Stopping ADHD medications

Like many adults with ADHD, Justine Ruotolo took a stimulant (in her case, Adderall XR) for her symptoms. Then about 11 years ago, he started meditating. Soon after taking the pill, she started shaking. Ruotolo’s doctor reduced the dose, but 6 months later it happened again. He decided to stop the medication and hasn’t looked back since.

Ruotolo largely credits meditation with calming and focusing his brain enough that he no longer warranted a drug push. She read a lot about her condition and received training from an ADHD coach.

There are many reasons why someone with ADHD may stop taking medication or not start at all. Some people hate the side effects. Others find it difficult to pay for the medicine. Or, like Ruotolo, they find that non-drug strategies work quite well for them.

There are no official treatment guidelines for adults with ADHD in the United States. But “the best practice is to treat true ADHD with a stimulant unless there are contraindications,” says Craig Surman, MD, a neuropsychiatrist and researcher at Harvard Medical School. Co-authored by Surman FASTMINDS: How to Cope with ADHD (or Think You May). However, he notes that not everyone has severe problems with ADHD.

“Some people have symptoms of ADHD rather than a full diagnosis,” he explains. Even those who check all the boxes for ADHD may find that their symptoms improve in certain situations. For example, a graphic designer has no problem focusing in a company where the boss is breathing down his neck. But if you’re going to be a graphic freelancer, it might not be so easy to stay on task when you’re managing your own schedule. “People with ADHD live by deadlines,” says Surman.

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If you’re comfortable with medication, it’s hard to tell if you still need it. Surman often advises high-functioning people who have been taking stimulants for some time to take an occasional “drug holiday.” That is, stop the drugs for a short time to see if they still need them. It’s probably a good idea to check with your doctor if you want to try this.

Regardless of whether you take medication or not, non-pharmacological approaches are important in treating ADHD. “They are not mutually exclusive,” says Surman.

Ruotolo knows this from personal experience and from working with other people with ADHD. Shortly after his diagnosis, he became an ADHD coach. After that, she obtained a master’s degree in clinical psychology and became a marriage and family therapist (LFMT) in addition to being a coach. Some of her clients thrive with a combination of drug and non-drug strategies. Others find that they do well without medication and rely solely on non-drug approaches such as exercise, meditation, and counseling.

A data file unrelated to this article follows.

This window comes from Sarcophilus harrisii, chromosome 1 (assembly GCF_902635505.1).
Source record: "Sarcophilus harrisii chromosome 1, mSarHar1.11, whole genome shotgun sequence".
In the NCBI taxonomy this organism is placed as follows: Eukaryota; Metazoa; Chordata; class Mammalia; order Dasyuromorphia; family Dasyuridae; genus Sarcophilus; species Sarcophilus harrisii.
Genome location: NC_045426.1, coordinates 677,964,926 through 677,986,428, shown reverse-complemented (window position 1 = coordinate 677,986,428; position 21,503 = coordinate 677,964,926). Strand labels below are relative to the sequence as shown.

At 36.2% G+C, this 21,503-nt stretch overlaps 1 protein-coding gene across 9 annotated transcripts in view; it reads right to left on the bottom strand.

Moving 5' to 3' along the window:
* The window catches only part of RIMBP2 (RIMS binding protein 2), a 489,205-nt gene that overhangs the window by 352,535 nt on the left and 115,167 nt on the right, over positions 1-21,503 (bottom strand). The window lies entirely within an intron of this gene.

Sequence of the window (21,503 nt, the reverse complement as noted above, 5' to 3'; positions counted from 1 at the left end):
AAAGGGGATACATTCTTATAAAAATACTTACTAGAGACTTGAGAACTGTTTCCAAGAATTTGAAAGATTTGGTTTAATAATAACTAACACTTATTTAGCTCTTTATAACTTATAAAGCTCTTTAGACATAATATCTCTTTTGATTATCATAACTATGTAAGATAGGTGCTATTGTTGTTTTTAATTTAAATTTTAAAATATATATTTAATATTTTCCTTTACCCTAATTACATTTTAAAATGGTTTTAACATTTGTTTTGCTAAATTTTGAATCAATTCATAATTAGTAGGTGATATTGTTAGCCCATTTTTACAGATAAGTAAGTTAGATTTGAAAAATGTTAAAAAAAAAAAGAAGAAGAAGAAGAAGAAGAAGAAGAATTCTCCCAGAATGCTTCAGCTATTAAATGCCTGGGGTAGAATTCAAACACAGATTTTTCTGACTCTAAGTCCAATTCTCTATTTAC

Going without medication is not enough of a symptom for everyone with ADHD. But some non-drug strategies, either in addition to or instead of medicine, include:


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“Understanding ADHD is key,” says Surman. Recommends a visit to learn about the causes and symptoms of the condition. “You have to understand which challenges are ADHD and which are something else,” says Surman, who is on the board of CHADD (Children and Adults with ADHD). It also suggests exploring the resources it provides ADD (Attention Deficit Disorder Association). Support groups are another good way to learn about the condition from your peers, she adds.

Cognitive Behavioral Therapy (CBT)

CBT is a highly focused and results-oriented form of talk therapy. It helps with anxiety and depression, two conditions that often coexist with ADHD. Even if ADHD is your only concern, there is a good chance that CBT will help.

CBT can help adults with ADHD change their thinking patterns and develop skills that make living with ADHD easier. “It focuses on behaviors that help people take ownership of their condition and stay organized,” says Surman. However, organizational strategies are only part of it. CBT also helps to retrain the way you think. You will learn to recognize your automatic negative thoughts that tend to occur in challenging situations. You will learn to react more positively and efficiently in the future.

(Note: If you have another mental health condition that isn’t already under control, Surman recommends seeking treatment first. Depression, anxiety, substance abuse, and autism spectrum disorders often overlap with ADHD.)

ADHD coaching

Unlike CBT, coaching focuses solely on your actions and organizational strategies (rather than how you feel about those things). “Some people say, ‘I need someone to think things through with me to decide what to do first.’ This is where coaching can be very helpful,” says Surman.

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As a trainer, Ruotolo considers the needs of clients. “We talk about specific organizational strategies, like how to clean your desk and house and how to live an organized life,” says Ruotolo, the book’s author. ADD Land: Gift of ADD.


At the core of Ruotolo’s practice is mindfulness – focusing on living in the present moment rather than dwelling on the past or worrying about the future. “Our brains are like that, thoughts just keep going and going,” he says. “With alert awareness, you just notice a thought and observe it, but you are not attracted to it.” Over time, this practice changes the connections in the brain, so you respond differently to the world around you, adds Ruotolo.

Lifestyle changes

Everyone should stay physically active, eat healthy and sleep well. But these basic self-care measures are vital for anyone struggling with ADHD. Lack of sleep can interfere with cognitive function, says Surman. Proper exercise and proper nutrition are good for the brain. While such simple modifications alone are unlikely to be enough to treat ADHD entirely, they are an important part of any self-care regimen.